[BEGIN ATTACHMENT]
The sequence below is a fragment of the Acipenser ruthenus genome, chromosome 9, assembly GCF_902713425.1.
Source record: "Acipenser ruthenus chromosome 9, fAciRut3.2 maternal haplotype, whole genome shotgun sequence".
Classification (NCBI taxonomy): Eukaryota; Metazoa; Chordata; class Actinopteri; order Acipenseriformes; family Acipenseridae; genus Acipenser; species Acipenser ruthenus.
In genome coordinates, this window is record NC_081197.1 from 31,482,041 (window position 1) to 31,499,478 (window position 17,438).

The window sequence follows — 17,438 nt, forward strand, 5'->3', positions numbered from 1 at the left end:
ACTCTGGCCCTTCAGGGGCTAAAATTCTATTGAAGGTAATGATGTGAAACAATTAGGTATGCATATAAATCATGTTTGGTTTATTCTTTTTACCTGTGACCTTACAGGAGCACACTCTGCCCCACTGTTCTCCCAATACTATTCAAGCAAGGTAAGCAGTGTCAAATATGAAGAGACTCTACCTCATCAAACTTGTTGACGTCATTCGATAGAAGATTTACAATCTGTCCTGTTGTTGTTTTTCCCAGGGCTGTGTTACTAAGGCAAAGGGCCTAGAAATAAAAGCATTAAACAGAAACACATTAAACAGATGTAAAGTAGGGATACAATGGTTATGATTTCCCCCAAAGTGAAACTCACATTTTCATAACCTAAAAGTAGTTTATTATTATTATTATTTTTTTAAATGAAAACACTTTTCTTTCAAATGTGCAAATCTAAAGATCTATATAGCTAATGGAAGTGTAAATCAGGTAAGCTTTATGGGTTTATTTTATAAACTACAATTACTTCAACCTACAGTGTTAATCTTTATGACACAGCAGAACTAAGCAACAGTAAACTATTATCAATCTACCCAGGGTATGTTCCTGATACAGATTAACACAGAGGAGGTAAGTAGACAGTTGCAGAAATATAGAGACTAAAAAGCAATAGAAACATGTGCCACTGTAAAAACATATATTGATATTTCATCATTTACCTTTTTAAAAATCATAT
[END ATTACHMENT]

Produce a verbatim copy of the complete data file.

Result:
The sequence below is a fragment of the Acipenser ruthenus genome, chromosome 9, assembly GCF_902713425.1.
Source record: "Acipenser ruthenus chromosome 9, fAciRut3.2 maternal haplotype, whole genome shotgun sequence".
Classification (NCBI taxonomy): Eukaryota; Metazoa; Chordata; class Actinopteri; order Acipenseriformes; family Acipenseridae; genus Acipenser; species Acipenser ruthenus.
In genome coordinates, this window is record NC_081197.1 from 31,482,041 (window position 1) to 31,499,478 (window position 17,438).

The window sequence follows — 17,438 nt, forward strand, 5'->3', positions numbered from 1 at the left end:
ACTCTGGCCCTTCAGGGGCTAAAATTCTATTGAAGGTAATGATGTGAAACAATTAGGTATGCATATAAATCATGTTTGGTTTATTCTTTTTACCTGTGACCTTACAGGAGCACACTCTGCCCCACTGTTCTCCCAATACTATTCAAGCAAGGTAAGCAGTGTCAAATATGAAGAGACTCTACCTCATCAAACTTGTTGACGTCATTCGATAGAAGATTTACAATCTGTCCTGTTGTTGTTTTTCCCAGGGCTGTGTTACTAAGGCAAAGGGCCTAGAAATAAAAGCATTAAACAGAAACACATTAAACAGATGTAAAGTAGGGATACAATGGTTATGATTTCCCCCAAAGTGAAACTCACATTTTCATAACCTAAAAGTAGTTTATTATTATTATTATTTTTTTAAATGAAAACACTTTTCTTTCAAATGTGCAAATCTAAAGATCTATATAGCTAATGGAAGTGTAAATCAGGTAAGCTTTATGGGTTTATTTTATAAACTACAATTACTTCAACCTACAGTGTTAATCTTTATGACACAGCAGAACTAAGCAACAGTAAACTATTATCAATCTACCCAGGGTATGTTCCTGATACAGATTAACACAGAGGAGGTAAGTAGACAGTTGCAGAAATATAGAGACTAAAAAGCAATAGAAACATGTGCCACTGTAAAAACATATATTGATATTTCATCATTTACCTTTTTAAAAATCATAT